We believe Canadian investors should have at least a 5% weighting to ‘blue-chip’ financial innovation. The category has attractive growth prospects (secular EPS growth over 25%), high ROEs, and provides valuable diversification to core Canadian financial holdings (especially banks). In June 2020, we launched the Hamilton Financials Innovation ETF (HFT) for investors seeking exposure to higher growth secular themes but are concerned about downside volatility – hence our emphasis on “blue chip” or “established” fintech.

These past 12 months highlighted the benefit of this portfolio structure. Year-to-date, HFT is up 9.2%, while all other fintech ETFs have experienced large declines. Since its launch in June 2020, HFT has provided superior performance but with better downside protection, allowing it to generate higher risk-adjusted returns. The reason for this lower volatility is that relative to HFT, other fintech strategies/ETFs have much greater exposure to: (i) tech stocks including FAANG, (ii) unprofitable and/or smaller firms, and (iii) emerging markets, especially China. Also, of great significance, these other ETF strategies trade at valuations roughly three times higher than HFT with portfolio weighted price-to-earnings ratios of over 100x[1].

As the charts below highlight, HFT offers a more conservative vehicle to other fintech strategies with more consistent returns and lower volatility.

Since its June 2020 inception, HFT has outperformed four major fintech ETFs rising 33% as the chart below highlights, with more consistent and stable returns in contrast to the other fintech strategies, which were significantly more volatile.

The Hamilton Financials Innovation ETF (HFT) is a diversified portfolio of over 30 positions with primary exposure to the following three key categories: (i) digital payments (35% of NAV), (ii) market data and technology (~35%), and (iii) other fintech innovators, including wealth managers (~30%). The portfolio is skewed to large-cap global financials, with an emphasis on U.S. equities. In our view, HFT offers an attractive balance between growth, volatility, and valuation with limited exposure to the most important risks dominating most financial services investors’ portfolios – namely credit risk, interest rate risk, trading and insurance underwriting – which can be particularly volatile during periods of heightened macro uncertainty.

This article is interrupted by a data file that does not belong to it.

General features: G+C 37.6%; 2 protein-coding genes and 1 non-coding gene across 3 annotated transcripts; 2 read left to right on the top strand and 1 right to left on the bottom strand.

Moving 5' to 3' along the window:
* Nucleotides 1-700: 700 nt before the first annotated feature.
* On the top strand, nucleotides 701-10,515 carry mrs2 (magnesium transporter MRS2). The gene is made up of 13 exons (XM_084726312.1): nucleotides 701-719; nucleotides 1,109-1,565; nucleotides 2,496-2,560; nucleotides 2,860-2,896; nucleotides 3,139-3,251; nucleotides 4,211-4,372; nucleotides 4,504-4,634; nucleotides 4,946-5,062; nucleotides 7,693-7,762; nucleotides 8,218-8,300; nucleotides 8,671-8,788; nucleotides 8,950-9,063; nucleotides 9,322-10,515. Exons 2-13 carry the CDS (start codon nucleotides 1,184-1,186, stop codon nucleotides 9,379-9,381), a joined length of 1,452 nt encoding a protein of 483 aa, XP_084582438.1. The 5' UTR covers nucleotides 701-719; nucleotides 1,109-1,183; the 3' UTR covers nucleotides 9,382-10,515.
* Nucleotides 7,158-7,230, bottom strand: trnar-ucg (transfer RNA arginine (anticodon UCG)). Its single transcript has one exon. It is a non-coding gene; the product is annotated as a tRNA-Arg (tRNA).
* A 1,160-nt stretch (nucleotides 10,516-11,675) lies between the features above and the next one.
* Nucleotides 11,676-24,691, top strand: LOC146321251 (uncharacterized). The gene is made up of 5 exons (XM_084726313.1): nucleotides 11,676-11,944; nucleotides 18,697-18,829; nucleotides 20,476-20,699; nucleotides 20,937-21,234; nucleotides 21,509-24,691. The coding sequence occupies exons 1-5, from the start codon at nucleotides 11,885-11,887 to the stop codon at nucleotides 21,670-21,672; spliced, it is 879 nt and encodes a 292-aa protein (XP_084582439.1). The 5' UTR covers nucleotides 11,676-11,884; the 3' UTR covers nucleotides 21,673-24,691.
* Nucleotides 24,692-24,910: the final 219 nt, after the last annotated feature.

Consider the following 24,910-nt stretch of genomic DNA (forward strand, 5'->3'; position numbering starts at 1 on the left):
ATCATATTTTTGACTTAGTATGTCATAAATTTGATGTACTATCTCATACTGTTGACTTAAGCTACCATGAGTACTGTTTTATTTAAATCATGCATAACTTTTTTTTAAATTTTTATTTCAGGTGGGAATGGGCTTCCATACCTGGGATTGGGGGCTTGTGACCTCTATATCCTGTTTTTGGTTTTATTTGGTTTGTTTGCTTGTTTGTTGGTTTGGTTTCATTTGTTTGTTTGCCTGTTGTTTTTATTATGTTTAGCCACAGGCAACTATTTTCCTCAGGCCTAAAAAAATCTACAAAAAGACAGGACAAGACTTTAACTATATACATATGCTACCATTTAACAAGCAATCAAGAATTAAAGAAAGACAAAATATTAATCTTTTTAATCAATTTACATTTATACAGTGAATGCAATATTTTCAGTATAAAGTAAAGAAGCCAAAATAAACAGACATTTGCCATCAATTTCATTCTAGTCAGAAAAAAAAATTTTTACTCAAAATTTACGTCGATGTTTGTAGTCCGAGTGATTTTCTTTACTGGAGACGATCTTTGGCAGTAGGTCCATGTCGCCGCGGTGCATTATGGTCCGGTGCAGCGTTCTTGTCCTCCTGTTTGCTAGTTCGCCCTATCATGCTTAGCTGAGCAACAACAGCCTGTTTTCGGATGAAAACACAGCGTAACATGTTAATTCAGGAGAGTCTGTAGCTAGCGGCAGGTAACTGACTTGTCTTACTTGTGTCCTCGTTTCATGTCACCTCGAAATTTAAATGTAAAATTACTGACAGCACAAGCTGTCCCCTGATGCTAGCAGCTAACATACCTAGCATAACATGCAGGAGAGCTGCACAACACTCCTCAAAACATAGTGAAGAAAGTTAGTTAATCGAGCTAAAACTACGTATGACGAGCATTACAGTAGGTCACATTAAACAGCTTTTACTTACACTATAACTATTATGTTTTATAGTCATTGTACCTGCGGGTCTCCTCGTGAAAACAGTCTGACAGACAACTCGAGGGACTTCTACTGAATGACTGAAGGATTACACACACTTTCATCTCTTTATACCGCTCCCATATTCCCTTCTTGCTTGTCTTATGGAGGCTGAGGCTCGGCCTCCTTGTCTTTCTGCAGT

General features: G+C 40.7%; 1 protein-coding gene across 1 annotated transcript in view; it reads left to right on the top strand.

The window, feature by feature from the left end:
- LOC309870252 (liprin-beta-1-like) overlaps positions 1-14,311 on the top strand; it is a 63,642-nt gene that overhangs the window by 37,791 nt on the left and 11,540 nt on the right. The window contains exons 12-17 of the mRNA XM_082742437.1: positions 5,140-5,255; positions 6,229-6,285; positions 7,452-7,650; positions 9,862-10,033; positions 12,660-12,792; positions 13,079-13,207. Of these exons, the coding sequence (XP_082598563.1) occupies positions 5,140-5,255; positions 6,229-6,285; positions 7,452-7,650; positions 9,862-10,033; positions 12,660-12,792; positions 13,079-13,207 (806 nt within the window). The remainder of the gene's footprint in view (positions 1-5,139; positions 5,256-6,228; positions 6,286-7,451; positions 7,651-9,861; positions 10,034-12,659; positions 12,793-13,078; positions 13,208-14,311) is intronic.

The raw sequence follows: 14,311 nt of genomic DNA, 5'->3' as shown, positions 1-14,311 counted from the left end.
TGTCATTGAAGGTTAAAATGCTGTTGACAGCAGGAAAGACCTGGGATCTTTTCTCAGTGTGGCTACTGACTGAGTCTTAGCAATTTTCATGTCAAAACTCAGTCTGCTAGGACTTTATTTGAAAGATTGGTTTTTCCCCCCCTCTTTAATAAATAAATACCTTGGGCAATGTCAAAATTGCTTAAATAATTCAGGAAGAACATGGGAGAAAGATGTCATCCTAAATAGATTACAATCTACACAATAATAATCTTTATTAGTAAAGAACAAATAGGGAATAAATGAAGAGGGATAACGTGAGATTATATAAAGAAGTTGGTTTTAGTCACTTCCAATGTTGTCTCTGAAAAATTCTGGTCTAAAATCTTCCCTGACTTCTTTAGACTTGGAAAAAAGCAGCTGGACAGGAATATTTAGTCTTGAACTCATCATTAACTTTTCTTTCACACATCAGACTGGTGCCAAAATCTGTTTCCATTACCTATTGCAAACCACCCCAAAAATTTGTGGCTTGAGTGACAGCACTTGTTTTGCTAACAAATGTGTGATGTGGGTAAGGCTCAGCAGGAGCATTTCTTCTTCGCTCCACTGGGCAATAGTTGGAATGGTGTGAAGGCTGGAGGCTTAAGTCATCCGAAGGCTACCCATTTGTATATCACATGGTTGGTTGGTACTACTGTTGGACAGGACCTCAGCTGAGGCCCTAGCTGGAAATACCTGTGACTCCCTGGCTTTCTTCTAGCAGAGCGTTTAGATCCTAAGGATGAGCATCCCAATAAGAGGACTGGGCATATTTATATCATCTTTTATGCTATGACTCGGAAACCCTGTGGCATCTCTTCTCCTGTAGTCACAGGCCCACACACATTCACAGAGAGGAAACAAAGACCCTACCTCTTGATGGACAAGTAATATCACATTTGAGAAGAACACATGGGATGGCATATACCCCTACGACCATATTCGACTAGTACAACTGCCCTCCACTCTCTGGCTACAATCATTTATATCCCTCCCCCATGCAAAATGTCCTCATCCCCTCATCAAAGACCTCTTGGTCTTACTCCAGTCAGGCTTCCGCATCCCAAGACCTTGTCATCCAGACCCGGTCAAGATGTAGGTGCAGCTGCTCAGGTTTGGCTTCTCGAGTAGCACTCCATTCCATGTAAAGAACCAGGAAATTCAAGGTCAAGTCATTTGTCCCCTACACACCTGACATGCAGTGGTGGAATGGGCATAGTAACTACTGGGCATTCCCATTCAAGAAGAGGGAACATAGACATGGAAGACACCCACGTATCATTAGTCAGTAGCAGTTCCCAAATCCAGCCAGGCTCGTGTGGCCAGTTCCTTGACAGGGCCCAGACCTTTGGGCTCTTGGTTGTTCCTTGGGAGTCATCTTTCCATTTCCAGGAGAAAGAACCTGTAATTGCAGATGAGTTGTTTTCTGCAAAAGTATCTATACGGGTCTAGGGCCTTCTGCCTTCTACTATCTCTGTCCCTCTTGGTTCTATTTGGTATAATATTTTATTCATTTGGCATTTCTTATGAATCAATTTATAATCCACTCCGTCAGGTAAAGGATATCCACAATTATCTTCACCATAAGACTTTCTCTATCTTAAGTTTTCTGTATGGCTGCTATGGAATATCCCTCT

Related Insights

Is the Future of Banking “Open”? (March 26, 2021)

Market Data M&A Accelerates Pivot to a Digital Future (February 10, 2021)

Four Themes Driving Innovation in Global Financials (January 25, 2021)

Hamilton Financials Innovation ETF: Invest in Digital Leaders Reshaping the Financial Sector (November 19, 2021)

Fintech/Cdn Banks: Can Standalone Digital Banks Disrupt the Incumbents? (January 14, 2021)

Global Financials: The Most Attractive/Important Investment Themes in 2021 (November 16, 2020)

Hamilton ETFs Launches Hamilton Financials Innovation ETF (June 1, 2020)

Global Exchanges, E-Brokers and Fintech: Secular and Structural Growth Drivers Abound (June 15, 2019)

A word on trading liquidity for ETFs …

Hamilton ETFs are highly liquid ETFs that can be purchased and sold easily. ETFs are as liquid as their underlying holdings and the underlying holdings trade millions of shares each day.

How does that work? When ETF investors are buying (or selling) in the market, they may transact with another ETF investor or a market maker for the ETF. At all times, even if daily volume appears low, there is a market maker – typically a large bank-owned investment dealer – willing to fill the other side of the ETF order (at the bid/ask spread).


[1] At the beginning of 2021, HFT’s holdings traded at a portfolio weighted P/E of 35x forward compared to the other “fintech” ETFs which traded at a over 100x.

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